Novelist Tomoyuki Hoshino, photographer Suzanne Mooney, writer/photographer Mariko Nagai and film-maker Kyoko Miyake look at life in the city for the Heisei generation. Presented by Eleanor Rosamund Barraclough.
Director Kyoko Miyake has made a film called Tokyo Idols which looks at the obsession of middle aged men with superstar teenage girls who make a living online
Suzanne Mooney's photographs depict the urban landscapes of Tokyo.
Novelist Tomoyuki Hoshino's latest book to be translated into English is called ME. It's about rootless millennials and suicide.
Mariko Nagai is an author and photographer who has written for children and adults. Her books include Instructions for the Living and Irradiated Cities.
The translator was Bethan Jones and the speakers were all in the UK to take part in events as part of Japan Now - a festival at the British Library in London, and in Manchester, Sheffield, Norwich. Programmed by Modern Culture in partnership with the Japan Foundation and Sheffield University.
Producer: Luke Mulhall
Who can you trust? That's the question posed in Rashōmon. In today's programme Rana Mitter's guests David Peace, Natasha Pulley, Yuna Tasaka and Jasper Sharp look at both the book and the film.
Ryūnosuke Akutagawa's short story 'In a Grove', published in 1922, became the basis for the 1950 film from Akira Kurosawa 'Rashōmon', one of the first Japanese films to gain worldwide critical acclaim. 'The Rashōmon Effect' has become a byword for the literary technique where the same event is presented via the different and incompatible testimonies from the characters involved. David Peace's book 'Patient X' is a novelised response to Ryūnosuke Akutagawa's last years and his death by suicide at the age of 35. Natasha Pulley is a novelist and Japanophile with a particular interest in Japanese literature of the 1920s, and in the unreliable narrator implied by use of the Rashōmon Effect. Jasper Sharp is a writer and curator, author of the Historical Dictionary of Japanese Cinema. Yuna Tasaka is one of the contributors to The Japanese Cinema Book published by Bloomsbury.
David Peace's third novel in his Tokyo trilogy Tokyo Redux is out this summer.
Natasha Pulley's most recent novel is a time travel story set in Napoleonic times - The Kingdoms. Her book The Watchmaker of Filigree Street became an international best seller.
Producer: Luke Mulhall.
You can find a playlist of Radio 3 programmes exploring Japanese Culture on the Free Thinking programme website from the Tale of Genji to Godzilla, jazz to the sound of rain, Rashomon to Rampo https://www.bbc.co.uk/programmes/p0657spq
A spinster dominated by her mother in Now Voyager (1942), a strong-willed Southern belle in Jezebel (1938) which won her an Academy award for best actress, a Broadway star in All About Eve (1950): just some of the 100 film roles played Bette Davis during a career which ran from the 1930s to the late 1980s. As the British Film Institute puts on a season of films throughout August, including a re-mastered version of Now Voyager, Matthew Sweet is joined by Sarah Churchwell, Lucy Bolton and Anna Bogutskaya to talk about Bette Davis failing her first screen test because she didn't "look like an actress", her legal fight with the studios, working for the war effort and the appeal of Bette Davis eyes.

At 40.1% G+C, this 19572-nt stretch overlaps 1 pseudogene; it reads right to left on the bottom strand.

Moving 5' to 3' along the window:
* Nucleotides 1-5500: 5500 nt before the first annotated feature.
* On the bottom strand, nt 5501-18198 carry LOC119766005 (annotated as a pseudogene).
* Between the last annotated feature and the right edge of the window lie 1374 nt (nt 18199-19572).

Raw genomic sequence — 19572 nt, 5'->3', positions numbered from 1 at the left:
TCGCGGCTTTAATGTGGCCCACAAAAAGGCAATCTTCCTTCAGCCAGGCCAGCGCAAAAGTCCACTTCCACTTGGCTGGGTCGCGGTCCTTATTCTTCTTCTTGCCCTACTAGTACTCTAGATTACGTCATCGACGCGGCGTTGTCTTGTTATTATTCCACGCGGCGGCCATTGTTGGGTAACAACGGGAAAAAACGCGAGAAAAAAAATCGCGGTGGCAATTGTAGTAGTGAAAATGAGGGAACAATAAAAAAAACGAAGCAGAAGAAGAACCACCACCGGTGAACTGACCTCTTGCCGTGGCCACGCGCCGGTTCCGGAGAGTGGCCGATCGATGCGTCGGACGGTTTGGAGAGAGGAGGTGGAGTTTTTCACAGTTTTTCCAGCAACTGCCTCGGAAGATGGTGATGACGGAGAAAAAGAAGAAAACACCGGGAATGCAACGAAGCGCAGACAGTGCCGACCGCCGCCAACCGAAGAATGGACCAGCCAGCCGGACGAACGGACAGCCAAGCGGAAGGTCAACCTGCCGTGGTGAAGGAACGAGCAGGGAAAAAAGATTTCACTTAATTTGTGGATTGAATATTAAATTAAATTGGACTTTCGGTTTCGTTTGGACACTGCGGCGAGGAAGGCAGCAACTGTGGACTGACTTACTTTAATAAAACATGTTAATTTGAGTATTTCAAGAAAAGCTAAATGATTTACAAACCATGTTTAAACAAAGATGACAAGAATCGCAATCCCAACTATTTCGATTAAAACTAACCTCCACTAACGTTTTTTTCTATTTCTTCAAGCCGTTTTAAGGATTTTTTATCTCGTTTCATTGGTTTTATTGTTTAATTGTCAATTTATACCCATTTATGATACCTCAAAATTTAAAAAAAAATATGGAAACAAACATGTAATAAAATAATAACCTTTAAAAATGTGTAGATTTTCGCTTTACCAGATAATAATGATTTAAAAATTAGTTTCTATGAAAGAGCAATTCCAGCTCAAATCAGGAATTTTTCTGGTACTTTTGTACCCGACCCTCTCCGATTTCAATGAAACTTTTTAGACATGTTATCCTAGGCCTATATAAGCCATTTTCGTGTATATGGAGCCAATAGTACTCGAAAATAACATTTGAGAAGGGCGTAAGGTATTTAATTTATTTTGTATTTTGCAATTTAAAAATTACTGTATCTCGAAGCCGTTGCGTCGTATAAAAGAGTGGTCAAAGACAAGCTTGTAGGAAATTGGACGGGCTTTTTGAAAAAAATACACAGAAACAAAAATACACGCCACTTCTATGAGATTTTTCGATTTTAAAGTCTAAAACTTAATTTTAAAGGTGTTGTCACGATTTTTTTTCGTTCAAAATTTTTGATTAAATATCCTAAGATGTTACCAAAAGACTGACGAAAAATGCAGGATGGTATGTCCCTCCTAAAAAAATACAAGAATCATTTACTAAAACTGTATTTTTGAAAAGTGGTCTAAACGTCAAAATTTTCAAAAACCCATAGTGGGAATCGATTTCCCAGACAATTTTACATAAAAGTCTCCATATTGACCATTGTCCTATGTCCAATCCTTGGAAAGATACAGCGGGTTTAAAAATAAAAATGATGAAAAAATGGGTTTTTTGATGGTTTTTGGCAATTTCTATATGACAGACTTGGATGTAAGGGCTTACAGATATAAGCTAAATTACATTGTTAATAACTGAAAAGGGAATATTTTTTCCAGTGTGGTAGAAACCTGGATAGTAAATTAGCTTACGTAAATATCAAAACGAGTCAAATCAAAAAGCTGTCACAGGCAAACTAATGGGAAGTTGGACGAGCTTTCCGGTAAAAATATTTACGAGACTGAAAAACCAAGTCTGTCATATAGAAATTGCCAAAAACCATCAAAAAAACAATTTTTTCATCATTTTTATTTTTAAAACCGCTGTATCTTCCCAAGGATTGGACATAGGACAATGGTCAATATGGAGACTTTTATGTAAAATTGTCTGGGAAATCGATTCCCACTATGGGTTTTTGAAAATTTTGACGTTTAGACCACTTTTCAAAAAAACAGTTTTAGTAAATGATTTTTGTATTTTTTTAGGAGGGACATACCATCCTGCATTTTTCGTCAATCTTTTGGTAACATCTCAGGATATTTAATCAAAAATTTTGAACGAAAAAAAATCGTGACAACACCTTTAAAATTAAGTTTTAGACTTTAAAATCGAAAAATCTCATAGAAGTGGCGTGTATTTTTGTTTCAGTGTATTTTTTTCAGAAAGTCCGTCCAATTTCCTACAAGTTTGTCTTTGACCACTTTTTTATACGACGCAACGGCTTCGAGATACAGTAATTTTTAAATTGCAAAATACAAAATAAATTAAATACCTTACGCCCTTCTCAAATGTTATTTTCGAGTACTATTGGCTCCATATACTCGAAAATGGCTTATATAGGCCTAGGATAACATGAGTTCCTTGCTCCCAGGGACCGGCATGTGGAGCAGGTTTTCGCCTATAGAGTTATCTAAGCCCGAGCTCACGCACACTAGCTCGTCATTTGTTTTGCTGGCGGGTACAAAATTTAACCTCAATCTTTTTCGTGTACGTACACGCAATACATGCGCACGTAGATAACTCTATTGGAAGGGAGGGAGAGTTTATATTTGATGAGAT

Sarah Churchwell is professorial fellow in American literature and chair of public understanding of the humanities at the School of Advanced Study, University of London and the author of Behold, America: A History of America First and the American Dream, Careless People: Murder, Mayhem and The Invention of The Great Gatsby, and The Many Lives of Marilyn Monroe.
Anna Bogutskaya is a film programmer, broadcaster, writer and creative producer. She is the co-founder of the horror film collective The Final Girls and Festival Director of Underwire Festival.
Lucy Bolton is Reader in Film Studies at Queen Mary, University of London. She is the author of Contemporary Cinema and the Philosophy of Iris Murdoch and co-editor of Lasting Screen Stars: Images that Fade and Personas that Endure.
Now Voyager, directed by Irving Rapper opens at the BFI and selected cinemas around the UK from August 6th 2021. The BFI is screening 20 films and staging a series of events to celebrate the work of Bette Davis as part of a major season this August.
You can find other discussions about "landmark" films and Hollywood stars in the Landmarks playlist on the Free Thinking programme website https://www.bbc.co.uk/programmes/p01jwn44
Episode includes discussions about Marlene Dietrich, Glenda Jackson on Filming Sunday Bloody Sunday, Jacques Tati's Trafic, Jaws and Solaris.
Still from Now, Voyager (1942) Warner Bros. 2021. All Rights Reserved
Producer: Ruth Watts